The first time we went to visit Adam, we brought French bread.  Amitee laughed and pulled out some cheap -store bought white sliced bread that Adam had insisted she buy for our sake.

Adam - and his gorgeous older sister - come from the most amazing family,  Their dad coaches Adam's soccer team and Amitee drives her daughter one hour each way for dance classes.  They both act.  They are bilingual.  And they are beautiful inside and out.

Beautiful inside and out.

And, let's face it, any kid who is learning that kind of language at home, is jealous - whether he knows it or not - of how much Adam has that he doesn't.

I am sad that Adam and his sister have to grow up facing bigotry and ignorance.

I am angry that the bully has to grow up living it.

I am proud that my children see their friend as their friend, not as someone black or as someone with a Muslim father.

When they stand up for Adam, they don't think about a stand against racism or against religious persecution.  (They - I am proud to say - didn't know the word 'nigger' either and - I am less proud to say - keep confusing Morocco with Malaysia - only knowing that it is a different culture and therefore really really cool and interesting.  And it's okay - their five year old brother knows the difference between Morocco and Malaysia!)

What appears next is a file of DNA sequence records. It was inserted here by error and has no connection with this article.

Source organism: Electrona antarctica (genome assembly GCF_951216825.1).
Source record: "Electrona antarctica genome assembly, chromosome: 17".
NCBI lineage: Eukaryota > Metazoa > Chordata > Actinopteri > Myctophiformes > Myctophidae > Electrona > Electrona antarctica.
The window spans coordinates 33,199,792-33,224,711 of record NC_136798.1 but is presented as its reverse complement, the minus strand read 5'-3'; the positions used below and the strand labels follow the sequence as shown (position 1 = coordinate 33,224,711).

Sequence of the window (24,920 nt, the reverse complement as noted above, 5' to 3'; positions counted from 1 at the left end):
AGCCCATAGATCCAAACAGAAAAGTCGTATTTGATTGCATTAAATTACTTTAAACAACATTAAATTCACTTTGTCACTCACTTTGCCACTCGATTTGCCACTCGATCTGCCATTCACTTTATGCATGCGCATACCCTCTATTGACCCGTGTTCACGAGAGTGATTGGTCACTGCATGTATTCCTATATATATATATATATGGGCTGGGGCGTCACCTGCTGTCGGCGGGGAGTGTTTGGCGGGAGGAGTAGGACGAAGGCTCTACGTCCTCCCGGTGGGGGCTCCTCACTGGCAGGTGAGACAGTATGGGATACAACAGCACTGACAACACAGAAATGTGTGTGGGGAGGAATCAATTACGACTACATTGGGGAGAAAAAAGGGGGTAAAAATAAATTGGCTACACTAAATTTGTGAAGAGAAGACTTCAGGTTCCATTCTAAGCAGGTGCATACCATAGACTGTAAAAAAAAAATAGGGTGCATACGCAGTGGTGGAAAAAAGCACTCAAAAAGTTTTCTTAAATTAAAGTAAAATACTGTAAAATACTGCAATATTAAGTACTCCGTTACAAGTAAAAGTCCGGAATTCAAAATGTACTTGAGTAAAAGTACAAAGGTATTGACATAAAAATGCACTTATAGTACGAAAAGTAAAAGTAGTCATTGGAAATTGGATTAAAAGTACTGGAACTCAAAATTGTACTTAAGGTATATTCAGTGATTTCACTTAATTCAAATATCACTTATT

They stand up for their friend.

I don't teach my kids that it is okay to be black, that it is okay to be Muslim or that it is okay to be gay.  I teach them that some people are black and that some people are Muslim and that some people are gay.

I ask them if they would like a girl or a boy partner when we play "Life", but I don't ask about their partner's race or religious beliefs.

I just considered using yellow pegs so that I wouldn't have to ask sexual preference either.

But then I remember Morgan Freeman (as the wise Azeem in Robin Hood) answering a little girl's question on if God had painted him and, when he answered yes, on WHY God had painted him:

"Because Allah loves wondrous varieties, " Azeem told the little girl.

I know this has been said before but it can't be said enough: children are not born hating.

So, yeah, I guess the profound message from the little white girl today is this:

One can't use a word one doesn't know, a word one hasn't been taught.

Don't teach you children about black or white, about Christian, Muslim, Buddhist, Hindu, Jew.

Teach them to love.

Because, unfortunately, others are still teaching theirs to hate.

(The lyrics this time, because I honestly don't know what else to say.)